Filing taxes after divorce
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Filing taxes after divorce

On Behalf of | Mar 9, 2022 | Divorce |

Ending a marriage can impact most parts of your life and your taxes are not exceptions. In this post we will discuss steps you should take for your first tax season after you are divorced.

Start early

Do not wait until April. Getting an early start on your tax preparation after your divorce  can provide time to address unforeseen issues, locate documents, and prevent stress closer to filing and a possible IRS audit.

Engage a certified public account or tax preparer as soon as possible. Begin locating and sending them your financial and tax documents.


Obtain a new CPA or preparer if you and your former spouse used them and filed jointly. Although there may be a loss of continuity and convenience, this provides a clean financial break. Your previous accountant or preparer will provide copies of your earlier returns.

Bring tax returns from last year when you meet with your new accountant or preparer and inform them of your divorce. Provide a copy of your divorce judgment so they know about its financial implications.

Open financial accounts in you own name. Do not use any joint accounts that you had with your former spouse or any checks from those accounts.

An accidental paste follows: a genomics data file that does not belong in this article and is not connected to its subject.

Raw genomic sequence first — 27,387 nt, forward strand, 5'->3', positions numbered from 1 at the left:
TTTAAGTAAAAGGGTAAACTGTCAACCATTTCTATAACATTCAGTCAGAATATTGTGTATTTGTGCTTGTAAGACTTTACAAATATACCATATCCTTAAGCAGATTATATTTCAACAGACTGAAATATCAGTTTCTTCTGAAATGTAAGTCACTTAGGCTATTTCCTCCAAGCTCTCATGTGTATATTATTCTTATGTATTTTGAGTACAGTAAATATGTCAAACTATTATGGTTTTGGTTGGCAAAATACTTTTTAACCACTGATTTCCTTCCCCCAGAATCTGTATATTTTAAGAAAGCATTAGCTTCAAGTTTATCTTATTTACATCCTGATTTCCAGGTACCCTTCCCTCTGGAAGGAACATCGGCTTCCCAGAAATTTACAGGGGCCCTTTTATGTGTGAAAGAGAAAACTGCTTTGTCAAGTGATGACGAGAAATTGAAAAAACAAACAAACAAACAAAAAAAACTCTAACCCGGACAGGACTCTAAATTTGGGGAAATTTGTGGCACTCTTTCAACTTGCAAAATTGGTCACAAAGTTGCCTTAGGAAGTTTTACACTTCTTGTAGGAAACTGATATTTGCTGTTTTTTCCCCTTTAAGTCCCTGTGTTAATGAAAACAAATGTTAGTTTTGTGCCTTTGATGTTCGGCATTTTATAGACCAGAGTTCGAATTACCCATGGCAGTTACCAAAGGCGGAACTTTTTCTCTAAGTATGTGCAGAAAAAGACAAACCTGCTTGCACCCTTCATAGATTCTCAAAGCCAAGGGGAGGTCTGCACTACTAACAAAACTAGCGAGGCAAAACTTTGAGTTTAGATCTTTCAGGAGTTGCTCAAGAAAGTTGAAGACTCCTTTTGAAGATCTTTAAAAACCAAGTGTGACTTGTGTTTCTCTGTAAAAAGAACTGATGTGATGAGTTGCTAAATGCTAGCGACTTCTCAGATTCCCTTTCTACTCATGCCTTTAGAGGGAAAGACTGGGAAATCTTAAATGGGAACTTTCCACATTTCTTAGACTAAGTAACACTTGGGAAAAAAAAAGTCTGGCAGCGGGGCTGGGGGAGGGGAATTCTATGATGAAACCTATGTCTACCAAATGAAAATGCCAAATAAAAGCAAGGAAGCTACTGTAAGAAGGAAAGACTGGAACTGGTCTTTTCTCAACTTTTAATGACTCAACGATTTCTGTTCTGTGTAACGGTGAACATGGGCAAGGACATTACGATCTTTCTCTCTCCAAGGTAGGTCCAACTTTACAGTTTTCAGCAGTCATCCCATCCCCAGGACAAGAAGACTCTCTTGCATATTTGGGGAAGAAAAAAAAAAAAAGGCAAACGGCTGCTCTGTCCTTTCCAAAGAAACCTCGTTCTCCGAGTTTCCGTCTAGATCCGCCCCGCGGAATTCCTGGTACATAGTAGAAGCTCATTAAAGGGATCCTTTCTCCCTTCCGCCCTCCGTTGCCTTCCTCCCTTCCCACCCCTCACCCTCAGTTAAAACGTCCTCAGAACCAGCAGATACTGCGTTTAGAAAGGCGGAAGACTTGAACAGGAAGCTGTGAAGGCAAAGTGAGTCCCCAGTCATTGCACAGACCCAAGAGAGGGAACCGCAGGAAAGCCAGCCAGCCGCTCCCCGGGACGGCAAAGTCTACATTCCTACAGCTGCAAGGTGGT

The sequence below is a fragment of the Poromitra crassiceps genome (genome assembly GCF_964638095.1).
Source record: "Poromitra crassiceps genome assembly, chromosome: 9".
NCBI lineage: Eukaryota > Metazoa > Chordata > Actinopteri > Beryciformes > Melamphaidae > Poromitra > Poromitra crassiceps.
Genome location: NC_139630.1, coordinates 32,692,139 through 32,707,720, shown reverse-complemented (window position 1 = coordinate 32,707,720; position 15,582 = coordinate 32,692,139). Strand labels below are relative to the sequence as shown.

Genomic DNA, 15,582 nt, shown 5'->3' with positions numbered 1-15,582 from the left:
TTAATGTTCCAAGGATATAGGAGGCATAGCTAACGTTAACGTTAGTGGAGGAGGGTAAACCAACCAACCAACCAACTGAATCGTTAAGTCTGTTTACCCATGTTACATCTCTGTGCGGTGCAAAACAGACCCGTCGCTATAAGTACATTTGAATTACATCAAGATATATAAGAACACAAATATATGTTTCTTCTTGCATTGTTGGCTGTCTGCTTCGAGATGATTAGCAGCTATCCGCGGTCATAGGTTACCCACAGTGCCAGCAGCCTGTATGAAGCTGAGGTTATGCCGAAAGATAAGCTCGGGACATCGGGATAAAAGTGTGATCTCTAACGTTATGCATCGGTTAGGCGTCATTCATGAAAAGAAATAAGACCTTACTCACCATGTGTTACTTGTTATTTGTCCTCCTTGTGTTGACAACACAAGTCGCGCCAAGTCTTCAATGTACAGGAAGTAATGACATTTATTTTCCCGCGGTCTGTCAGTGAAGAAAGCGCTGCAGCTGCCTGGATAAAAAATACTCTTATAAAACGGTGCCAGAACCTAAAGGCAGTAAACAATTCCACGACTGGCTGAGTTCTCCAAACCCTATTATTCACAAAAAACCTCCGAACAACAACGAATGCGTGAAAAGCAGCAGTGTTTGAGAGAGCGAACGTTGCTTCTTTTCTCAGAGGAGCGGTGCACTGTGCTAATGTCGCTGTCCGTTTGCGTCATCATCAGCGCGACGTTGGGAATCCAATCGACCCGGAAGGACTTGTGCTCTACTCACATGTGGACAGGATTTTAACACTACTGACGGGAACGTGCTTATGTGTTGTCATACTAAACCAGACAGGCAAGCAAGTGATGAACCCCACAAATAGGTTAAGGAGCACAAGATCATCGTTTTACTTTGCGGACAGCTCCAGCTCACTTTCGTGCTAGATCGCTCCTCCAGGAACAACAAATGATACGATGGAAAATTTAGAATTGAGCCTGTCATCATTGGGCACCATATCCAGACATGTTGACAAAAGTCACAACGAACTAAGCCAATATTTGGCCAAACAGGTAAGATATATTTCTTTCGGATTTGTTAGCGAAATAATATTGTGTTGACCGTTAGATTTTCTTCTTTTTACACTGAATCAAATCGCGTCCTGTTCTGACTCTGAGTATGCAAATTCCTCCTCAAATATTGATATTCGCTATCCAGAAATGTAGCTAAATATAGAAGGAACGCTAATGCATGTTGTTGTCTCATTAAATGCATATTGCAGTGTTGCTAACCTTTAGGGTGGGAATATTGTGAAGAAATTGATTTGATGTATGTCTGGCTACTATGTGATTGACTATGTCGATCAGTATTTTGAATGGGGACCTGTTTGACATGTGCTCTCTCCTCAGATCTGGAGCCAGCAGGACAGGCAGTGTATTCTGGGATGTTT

Independent finances make your business clearer and easier to manage. It also helps insulate you from any tax audit of your former spouse or their financial problems.

Filing status

You may file as married filing separately if you are still married on Dec. 31 and obtain benefit from that filing status. This protects you from any errors in your former spouse’s tax filings, their debts, any fraud they committed or any of their other financial problems.

You should file as single if you are not legally married on Dec. 31. You will not get double deductions, but you do not have to report two incomes and may drop to a lower bracket.


A parent who keeps their minor child over 50 percent of the time is entitled to claim the child as a dependent. If the parents share equal time, the parent with the higher adjusted gross income may take the minor as a dependent. The parent who claims the child as a dependent may also waive the exemption if there is a financial advantage.     

 Parents with two children can claim one child as a dependent. Parents with one child may also take turns claiming the child as a dependent in alternate years. This issue must be addressed in the divorce settlement, however.

Parent claiming the child as a dependent are also entitled to the child tax credit. This credit may not be waived, however.

Attorneys can help seek a decree that meets your financial situation. They also protect your rights.